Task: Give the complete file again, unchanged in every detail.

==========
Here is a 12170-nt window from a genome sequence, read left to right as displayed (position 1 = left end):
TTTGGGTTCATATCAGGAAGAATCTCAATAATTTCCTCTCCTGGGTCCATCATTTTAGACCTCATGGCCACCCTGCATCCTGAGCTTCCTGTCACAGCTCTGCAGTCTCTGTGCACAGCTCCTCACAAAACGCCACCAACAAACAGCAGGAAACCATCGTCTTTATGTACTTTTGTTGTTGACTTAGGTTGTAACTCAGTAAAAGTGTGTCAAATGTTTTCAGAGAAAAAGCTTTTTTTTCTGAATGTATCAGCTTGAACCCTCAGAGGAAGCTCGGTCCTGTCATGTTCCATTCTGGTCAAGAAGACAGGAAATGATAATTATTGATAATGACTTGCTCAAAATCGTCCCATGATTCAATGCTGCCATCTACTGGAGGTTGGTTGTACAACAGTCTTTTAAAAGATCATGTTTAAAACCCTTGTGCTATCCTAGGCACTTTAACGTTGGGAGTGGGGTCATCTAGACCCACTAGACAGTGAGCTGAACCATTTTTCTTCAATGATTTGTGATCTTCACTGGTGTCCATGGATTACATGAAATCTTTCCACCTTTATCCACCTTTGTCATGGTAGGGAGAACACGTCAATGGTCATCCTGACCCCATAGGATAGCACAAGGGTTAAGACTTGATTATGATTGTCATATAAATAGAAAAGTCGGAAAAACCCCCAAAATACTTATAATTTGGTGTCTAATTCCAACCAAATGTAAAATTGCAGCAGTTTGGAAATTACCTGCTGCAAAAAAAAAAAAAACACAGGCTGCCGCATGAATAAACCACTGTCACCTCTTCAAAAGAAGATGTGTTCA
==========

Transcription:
Here is a 12170-nt window from a genome sequence, read left to right as displayed (position 1 = left end):
TTTGGGTTCATATCAGGAAGAATCTCAATAATTTCCTCTCCTGGGTCCATCATTTTAGACCTCATGGCCACCCTGCATCCTGAGCTTCCTGTCACAGCTCTGCAGTCTCTGTGCACAGCTCCTCACAAAACGCCACCAACAAACAGCAGGAAACCATCGTCTTTATGTACTTTTGTTGTTGACTTAGGTTGTAACTCAGTAAAAGTGTGTCAAATGTTTTCAGAGAAAAAGCTTTTTTTTCTGAATGTATCAGCTTGAACCCTCAGAGGAAGCTCGGTCCTGTCATGTTCCATTCTGGTCAAGAAGACAGGAAATGATAATTATTGATAATGACTTGCTCAAAATCGTCCCATGATTCAATGCTGCCATCTACTGGAGGTTGGTTGTACAACAGTCTTTTAAAAGATCATGTTTAAAACCCTTGTGCTATCCTAGGCACTTTAACGTTGGGAGTGGGGTCATCTAGACCCACTAGACAGTGAGCTGAACCATTTTTCTTCAATGATTTGTGATCTTCACTGGTGTCCATGGATTACATGAAATCTTTCCACCTTTATCCACCTTTGTCATGGTAGGGAGAACACGTCAATGGTCATCCTGACCCCATAGGATAGCACAAGGGTTAAGACTTGATTATGATTGTCATATAAATAGAAAAGTCGGAAAAACCCCCAAAATACTTATAATTTGGTGTCTAATTCCAACCAAATGTAAAATTGCAGCAGTTTGGAAATTACCTGCTGCAAAAAAAAAAAAAACACAGGCTGCCGCATGAATAAACCACTGTCACCTCTTCAAAAGAAGATGTGTTCA